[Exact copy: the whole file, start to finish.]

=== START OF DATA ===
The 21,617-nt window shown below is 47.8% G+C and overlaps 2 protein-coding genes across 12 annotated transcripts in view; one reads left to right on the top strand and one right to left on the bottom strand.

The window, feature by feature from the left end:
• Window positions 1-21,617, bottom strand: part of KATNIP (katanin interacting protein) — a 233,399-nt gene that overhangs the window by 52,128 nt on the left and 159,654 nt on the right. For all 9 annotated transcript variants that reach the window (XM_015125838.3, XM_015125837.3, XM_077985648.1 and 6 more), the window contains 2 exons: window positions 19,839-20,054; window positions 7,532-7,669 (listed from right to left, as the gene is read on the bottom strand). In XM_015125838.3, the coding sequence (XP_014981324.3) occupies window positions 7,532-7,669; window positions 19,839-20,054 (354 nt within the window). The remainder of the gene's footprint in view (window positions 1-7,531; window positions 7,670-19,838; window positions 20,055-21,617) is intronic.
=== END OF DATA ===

The 21,617-nt window shown below is 47.8% G+C and overlaps 2 protein-coding genes across 12 annotated transcripts in view; one reads left to right on the top strand and one right to left on the bottom strand.

The window, feature by feature from the left end:
• Window positions 1-21,617, bottom strand: part of KATNIP (katanin interacting protein) — a 233,399-nt gene that overhangs the window by 52,128 nt on the left and 159,654 nt on the right. For all 9 annotated transcript variants that reach the window (XM_015125838.3, XM_015125837.3, XM_077985648.1 and 6 more), the window contains 2 exons: window positions 19,839-20,054; window positions 7,532-7,669 (listed from right to left, as the gene is read on the bottom strand). In XM_015125838.3, the coding sequence (XP_014981324.3) occupies window positions 7,532-7,669; window positions 19,839-20,054 (354 nt within the window). The remainder of the gene's footprint in view (window positions 1-7,531; window positions 7,670-19,838; window positions 20,055-21,617) is intronic.